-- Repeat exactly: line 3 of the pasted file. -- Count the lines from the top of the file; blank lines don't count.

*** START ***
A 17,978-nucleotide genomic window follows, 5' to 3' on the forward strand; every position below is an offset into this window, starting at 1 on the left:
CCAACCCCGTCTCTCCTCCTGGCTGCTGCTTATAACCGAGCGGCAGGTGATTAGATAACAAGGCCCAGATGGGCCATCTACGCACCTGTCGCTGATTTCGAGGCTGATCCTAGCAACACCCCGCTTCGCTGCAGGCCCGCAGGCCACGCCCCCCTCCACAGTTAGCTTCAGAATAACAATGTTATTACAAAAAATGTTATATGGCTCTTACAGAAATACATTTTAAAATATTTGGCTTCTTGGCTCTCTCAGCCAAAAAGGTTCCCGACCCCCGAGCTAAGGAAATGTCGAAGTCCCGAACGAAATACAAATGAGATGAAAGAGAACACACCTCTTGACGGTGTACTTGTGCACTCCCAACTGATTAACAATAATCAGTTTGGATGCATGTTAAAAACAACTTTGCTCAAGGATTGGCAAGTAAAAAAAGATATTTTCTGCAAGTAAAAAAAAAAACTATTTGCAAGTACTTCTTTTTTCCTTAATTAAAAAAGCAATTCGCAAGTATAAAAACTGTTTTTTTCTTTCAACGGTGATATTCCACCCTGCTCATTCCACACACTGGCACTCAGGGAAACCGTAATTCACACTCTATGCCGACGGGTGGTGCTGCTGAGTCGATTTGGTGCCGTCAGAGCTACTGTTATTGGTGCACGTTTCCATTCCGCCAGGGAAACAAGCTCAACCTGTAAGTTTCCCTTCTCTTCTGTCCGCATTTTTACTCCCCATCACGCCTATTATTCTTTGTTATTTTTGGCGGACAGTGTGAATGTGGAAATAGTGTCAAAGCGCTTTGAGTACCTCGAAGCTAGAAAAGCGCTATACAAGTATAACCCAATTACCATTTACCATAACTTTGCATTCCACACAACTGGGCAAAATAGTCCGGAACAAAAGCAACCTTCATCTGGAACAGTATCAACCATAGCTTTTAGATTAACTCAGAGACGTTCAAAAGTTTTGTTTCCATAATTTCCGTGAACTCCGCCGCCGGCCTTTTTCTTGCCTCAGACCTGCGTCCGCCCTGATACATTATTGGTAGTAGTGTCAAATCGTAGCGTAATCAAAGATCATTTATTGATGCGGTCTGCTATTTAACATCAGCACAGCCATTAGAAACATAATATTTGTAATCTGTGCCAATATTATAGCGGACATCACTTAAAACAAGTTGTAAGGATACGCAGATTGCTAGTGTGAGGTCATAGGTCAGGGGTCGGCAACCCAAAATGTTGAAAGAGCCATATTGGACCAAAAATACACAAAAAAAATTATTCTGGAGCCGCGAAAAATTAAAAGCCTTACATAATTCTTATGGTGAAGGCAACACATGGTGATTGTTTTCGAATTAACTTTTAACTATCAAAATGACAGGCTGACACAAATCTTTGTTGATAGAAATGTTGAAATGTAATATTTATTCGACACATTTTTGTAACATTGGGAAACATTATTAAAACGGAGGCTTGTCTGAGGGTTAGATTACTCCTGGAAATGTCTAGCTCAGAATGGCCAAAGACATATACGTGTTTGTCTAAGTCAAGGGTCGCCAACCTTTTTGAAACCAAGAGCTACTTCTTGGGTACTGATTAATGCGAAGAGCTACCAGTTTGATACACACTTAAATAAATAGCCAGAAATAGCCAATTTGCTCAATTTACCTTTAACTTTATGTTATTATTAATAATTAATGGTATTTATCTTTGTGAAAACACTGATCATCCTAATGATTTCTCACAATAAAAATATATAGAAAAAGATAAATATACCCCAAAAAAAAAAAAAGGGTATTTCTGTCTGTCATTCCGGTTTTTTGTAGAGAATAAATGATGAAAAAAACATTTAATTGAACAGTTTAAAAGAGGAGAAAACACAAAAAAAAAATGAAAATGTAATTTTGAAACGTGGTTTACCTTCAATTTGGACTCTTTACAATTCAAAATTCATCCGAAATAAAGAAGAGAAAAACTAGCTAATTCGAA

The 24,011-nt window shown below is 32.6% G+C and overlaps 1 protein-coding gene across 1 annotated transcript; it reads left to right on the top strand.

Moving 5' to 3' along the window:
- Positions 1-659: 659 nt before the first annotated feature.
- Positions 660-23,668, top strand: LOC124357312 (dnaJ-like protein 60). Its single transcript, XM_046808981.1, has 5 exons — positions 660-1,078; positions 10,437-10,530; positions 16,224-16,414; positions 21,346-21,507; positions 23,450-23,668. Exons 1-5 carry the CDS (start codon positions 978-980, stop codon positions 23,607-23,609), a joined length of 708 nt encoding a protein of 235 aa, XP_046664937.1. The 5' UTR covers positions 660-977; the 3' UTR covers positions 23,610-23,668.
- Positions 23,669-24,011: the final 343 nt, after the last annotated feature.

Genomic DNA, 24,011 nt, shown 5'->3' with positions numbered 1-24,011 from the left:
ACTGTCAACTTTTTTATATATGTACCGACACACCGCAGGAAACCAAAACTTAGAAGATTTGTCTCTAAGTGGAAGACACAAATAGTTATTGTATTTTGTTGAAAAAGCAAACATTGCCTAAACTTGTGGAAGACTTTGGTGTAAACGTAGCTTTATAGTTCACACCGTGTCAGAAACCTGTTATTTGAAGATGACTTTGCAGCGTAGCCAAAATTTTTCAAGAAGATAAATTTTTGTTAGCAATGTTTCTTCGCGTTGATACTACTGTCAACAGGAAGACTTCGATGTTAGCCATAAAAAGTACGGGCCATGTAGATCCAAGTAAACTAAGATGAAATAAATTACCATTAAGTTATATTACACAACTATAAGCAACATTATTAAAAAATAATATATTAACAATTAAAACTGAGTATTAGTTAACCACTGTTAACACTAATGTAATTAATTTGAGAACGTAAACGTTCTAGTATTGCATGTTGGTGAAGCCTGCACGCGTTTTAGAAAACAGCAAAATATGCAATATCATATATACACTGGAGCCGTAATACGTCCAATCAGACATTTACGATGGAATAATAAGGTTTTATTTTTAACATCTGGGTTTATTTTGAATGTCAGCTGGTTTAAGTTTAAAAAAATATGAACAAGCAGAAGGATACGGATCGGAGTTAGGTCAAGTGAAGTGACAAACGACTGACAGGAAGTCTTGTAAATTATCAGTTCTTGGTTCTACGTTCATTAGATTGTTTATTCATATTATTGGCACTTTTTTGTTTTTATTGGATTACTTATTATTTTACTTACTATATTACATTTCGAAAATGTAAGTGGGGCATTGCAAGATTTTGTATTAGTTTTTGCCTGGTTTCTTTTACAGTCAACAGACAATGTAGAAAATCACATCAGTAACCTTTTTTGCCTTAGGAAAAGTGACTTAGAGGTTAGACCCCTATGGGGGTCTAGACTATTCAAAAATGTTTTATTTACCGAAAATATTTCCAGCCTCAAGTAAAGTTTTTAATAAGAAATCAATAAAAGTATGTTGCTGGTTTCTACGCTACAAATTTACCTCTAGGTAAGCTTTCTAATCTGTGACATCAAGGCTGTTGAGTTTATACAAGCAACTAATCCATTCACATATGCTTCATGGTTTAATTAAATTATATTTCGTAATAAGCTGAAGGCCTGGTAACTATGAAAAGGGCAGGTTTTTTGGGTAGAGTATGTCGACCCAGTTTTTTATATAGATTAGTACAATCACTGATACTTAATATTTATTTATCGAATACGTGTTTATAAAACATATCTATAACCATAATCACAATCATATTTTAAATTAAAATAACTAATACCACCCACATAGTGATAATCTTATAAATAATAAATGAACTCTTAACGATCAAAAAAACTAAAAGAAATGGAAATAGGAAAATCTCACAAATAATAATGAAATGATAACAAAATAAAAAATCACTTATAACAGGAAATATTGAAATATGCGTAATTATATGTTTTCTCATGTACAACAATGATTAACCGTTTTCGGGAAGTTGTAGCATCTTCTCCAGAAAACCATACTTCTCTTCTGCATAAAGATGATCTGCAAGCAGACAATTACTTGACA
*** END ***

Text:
The 24,011-nt window shown below is 32.6% G+C and overlaps 1 protein-coding gene across 1 annotated transcript; it reads left to right on the top strand.